Newspaper article Pittsburgh Post-Gazette (Pittsburgh, PA)

Natural Gas Exports to Keep Rising

Newspaper article Pittsburgh Post-Gazette (Pittsburgh, PA)

Natural Gas Exports to Keep Rising

Article excerpt

Natural gas production is expected to slow this month for the first time across the country as drillers struggle against low commodity prices and oversupply.

Even so, states in the Marcellus and Utica shale plays spanning Pennsylvania, West Virginia and Ohio are expected to still produce more gas than they can use and export the fuel out of the region.

"We are anticipating that the Northeast will be a net exporter for the average of 2015," said Anne Swedberg, senior energy analyst for Denver-based Bentek Energy. "We are already seeing volumes leave the region this summer."

The rest of the country is expected to catch up later, becoming a net exporter by 2017.

Now, most Marcellus gas is going to the Midwest, the Southeast and Canada. Eventually it will have access to Mexico through pipelines and globally through liquefied natural gas exports.

Through 2017, there will be about 3.4 Bcf/d of capacity additions on two major interstate pipelines, Kinder Morgan's Tennessee Gas Pipeline and Spectra Energy's Texas Eastern Transmission.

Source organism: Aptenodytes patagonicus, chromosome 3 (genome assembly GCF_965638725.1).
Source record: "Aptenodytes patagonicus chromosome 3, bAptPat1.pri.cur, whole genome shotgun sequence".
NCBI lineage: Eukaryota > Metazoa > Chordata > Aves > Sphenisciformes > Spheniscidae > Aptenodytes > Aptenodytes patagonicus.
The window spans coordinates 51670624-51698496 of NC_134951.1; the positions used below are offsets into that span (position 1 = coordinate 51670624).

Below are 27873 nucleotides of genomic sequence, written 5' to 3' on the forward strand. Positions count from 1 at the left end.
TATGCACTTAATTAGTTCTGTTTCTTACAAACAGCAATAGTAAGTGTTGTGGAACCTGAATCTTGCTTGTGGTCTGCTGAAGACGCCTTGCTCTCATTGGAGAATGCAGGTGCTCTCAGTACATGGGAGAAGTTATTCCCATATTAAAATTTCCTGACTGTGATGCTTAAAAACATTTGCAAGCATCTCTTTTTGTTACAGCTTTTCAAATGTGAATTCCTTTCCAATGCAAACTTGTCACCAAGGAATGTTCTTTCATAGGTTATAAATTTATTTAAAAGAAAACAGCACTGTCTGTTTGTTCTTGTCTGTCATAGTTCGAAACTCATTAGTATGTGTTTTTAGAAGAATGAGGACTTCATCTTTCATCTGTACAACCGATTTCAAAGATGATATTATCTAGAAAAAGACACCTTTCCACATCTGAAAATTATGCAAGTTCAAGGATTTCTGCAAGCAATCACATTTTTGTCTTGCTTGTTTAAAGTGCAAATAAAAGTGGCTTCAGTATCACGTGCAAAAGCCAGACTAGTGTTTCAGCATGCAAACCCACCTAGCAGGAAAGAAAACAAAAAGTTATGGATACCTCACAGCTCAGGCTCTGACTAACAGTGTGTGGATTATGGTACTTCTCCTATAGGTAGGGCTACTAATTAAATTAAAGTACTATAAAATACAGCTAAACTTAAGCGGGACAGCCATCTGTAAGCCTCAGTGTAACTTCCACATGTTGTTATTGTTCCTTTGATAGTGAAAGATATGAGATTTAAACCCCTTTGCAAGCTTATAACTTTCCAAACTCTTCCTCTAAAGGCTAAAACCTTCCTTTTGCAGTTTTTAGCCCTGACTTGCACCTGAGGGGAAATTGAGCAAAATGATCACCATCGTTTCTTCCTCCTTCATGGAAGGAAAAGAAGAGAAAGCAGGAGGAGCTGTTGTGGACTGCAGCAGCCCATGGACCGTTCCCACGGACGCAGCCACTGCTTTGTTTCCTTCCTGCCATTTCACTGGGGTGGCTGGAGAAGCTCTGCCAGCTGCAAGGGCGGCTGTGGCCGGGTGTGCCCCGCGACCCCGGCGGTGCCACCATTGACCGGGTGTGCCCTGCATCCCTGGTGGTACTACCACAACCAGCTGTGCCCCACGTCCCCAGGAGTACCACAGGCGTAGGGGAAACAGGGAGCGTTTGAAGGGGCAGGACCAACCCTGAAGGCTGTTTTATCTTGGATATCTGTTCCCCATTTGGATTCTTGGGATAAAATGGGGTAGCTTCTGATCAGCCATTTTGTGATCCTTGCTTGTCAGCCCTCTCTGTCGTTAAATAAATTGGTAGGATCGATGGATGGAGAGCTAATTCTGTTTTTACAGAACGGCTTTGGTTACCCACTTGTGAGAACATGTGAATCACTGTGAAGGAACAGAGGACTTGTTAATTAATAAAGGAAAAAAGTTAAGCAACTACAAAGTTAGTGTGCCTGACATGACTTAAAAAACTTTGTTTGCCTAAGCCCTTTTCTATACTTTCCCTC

In terms of global markets, a bevy of projects are in the works to export liquefied natural gas. The closest such facility, Dominion Resource's Cove Point project in Maryland, will be able to ship 0.7 Bcf/d of LNG overseas starting in late 2017. Late this year, Cheniere Energy's Sabine Pass will begin shipping LNG from the Gulf Coast.

The Marcellus reached a record high of 20.4 Bcf/d on Aug. 24, according to Bentek estimates, "which puts it in line with Texas," Ms. Swedberg said. In 2010, the region produced about 2 Bcf/d.

That record high may be due to the completion of pipeline maintenance in the area, allowing more gas to be shipped from the wellhead, the U.S. Energy Information Administration noted.

The Marcellus and the deeper Utica formation drive much of U.S. production. The Marcellus alone accounted for 21 percent of the country's natural gas production in the first five months of 2015, according to the EIA. …

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